||1793 1C Liberty Cap, S-13, B-20, Low R.4, AU53 NGC. Our EAC Grade XF40. Ex: "Col." E.H.R. Green. Breen Die State I. Although the usefulness of the cent is debatable in present-day economics, the coin was an extremely convenient denomination for everyday purchases in the 1790s, and a staple of the early U.S. coinage system. One of the denominations authorized by the Mint Act of 1792, the cent made its debut in 1793, but the Flowing Hair design (both Chain and Wreath types) met with mixed reviews from the general public. Joseph Wright's aesthetically pleasing Liberty Cap design soon replaced the earlier issues, to popular acclaim. Wright was born in July of 1756, in Bordentown, New Jersey and the early 1770s found him living in London, where he established himself as an artist. Returning to this country in 1782, Wright became well known for his portraits of prominent public figures, including George and Martha Washington. He was also a first-class engraver and produced the dies for the Major Henry Lee medal. Mint Director David Rittenhouse appointed him acting engraver, and he began working at the Philadelphia Mint in August of 1793. Tragically, he died of yellow fever in September, after being employed at the Mint for only a few weeks. Wright based his design for the cent on the 1782 Libertas Americana medal, produced in France at the behest of Benjamin Franklin, from dies engraved by Augustin Dupre'. Six die varieties of the 1793 Liberty Cap cent are known to numismatists today, from combinations of four obverse and two reverse dies. The present coin is the S-13 variety, identified by the position of the L in LIBERTY nearly touching the beads at the obverse border, and the triple leaf cluster below OF on the reverse. The obverse portrait is in high relief; the reverse wreath is simpler than the device used on earlier issues, to avoid striking problems. Darwin B. Palmer's poll of EAC members rated the S-13 as the most beautiful of all 1793 cent varieties. The entire mintage of 1793 Liberty Cap cents, amounting to 11,056 pieces, was delivered on September 18, 1793, by Chief Coiner Henry Voigt. Like Augustus Saint-Gaudens more than a century later, it is doubtful that Joseph Wright lived to see his beautiful design in coinage form. The Mint closed its doors a few hours after the coins were delivered, to avoid the worst of the yellow fever epidemic, and only reopened on November 12. No more cents were struck until January of the following year. The old copper large cents were produced until 1857, when they were replaced by the smaller copper-nickel cents for economic reasons. Coin collecting became widely popular in this country at about the same time, with nostalgia for the vanishing coppers often credited as the cause. Certainly the old cents were among the most widely collected issues in the early days of the hobby. The first sale of a 1793 S-13 example we can identify for certain is the coin in lot 5 of the Private Collection of United States Cents (Edward Cogan, 11/1858). That coin realized $7.25, to pioneer coinage collector Joseph Mickley. More recent sales include the AU55 PCGS example in lot 2014 of the Long Beach Signature (Heritage, 2/2008), which realized $632,500. The present coin traces its history to the fabulous collection of "Colonel" E.H.R. Green, and from there to Eric P. Newman. It has thus been off the market for at least 78 years, and possibly much longer. During that time, it was not available for study by all but the most advanced specialists researching early coppers. This piece is listed in a tie for the number 12/13 position in the Official Condition Census for U.S. Large Cents by Bill Noyes. It was uncertified and assigned a grade in the VF range for that evaluation. It is currently certified as AU53 by NGC. Only one example of the S-13 1793 cent has been certified finer by either of the leading grading services (8/14). The coin offered here is an attractive AU53 example, with glossy brown surfaces that show hints of original luster. The design elements are lightly worn and a few minor abrasions are evident on close inspection, none unduly distracting. The overall presentation is quite appealing. Census: 1 in 53 Brown, 0 finer (8/14). Ex: "Colonel" E.H.R. Green; Green Estate; Partnership of Eric p. Newman / B.G. Johnson d.b.a. St. Louis Stamp & Coin Co.; Eric P. Newman @ $500.00 donated to the following on 4/16/1985; Eric P. Newman Numismatic Education Society.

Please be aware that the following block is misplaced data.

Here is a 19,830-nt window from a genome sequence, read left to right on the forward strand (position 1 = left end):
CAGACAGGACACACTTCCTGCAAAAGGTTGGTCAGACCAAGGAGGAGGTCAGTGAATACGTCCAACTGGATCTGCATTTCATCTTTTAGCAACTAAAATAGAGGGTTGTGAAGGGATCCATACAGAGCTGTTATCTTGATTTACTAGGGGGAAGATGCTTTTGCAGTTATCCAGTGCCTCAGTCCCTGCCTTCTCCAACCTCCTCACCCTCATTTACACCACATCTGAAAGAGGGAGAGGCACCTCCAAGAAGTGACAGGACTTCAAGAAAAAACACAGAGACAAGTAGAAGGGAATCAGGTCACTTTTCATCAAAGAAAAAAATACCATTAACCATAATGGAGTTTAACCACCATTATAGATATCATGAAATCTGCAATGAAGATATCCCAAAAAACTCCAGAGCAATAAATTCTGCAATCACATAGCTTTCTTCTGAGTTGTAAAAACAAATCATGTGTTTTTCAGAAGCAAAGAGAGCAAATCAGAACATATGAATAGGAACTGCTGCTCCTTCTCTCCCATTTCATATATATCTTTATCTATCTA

Realized $129250.00. Description courtesy of Heritage Auctions.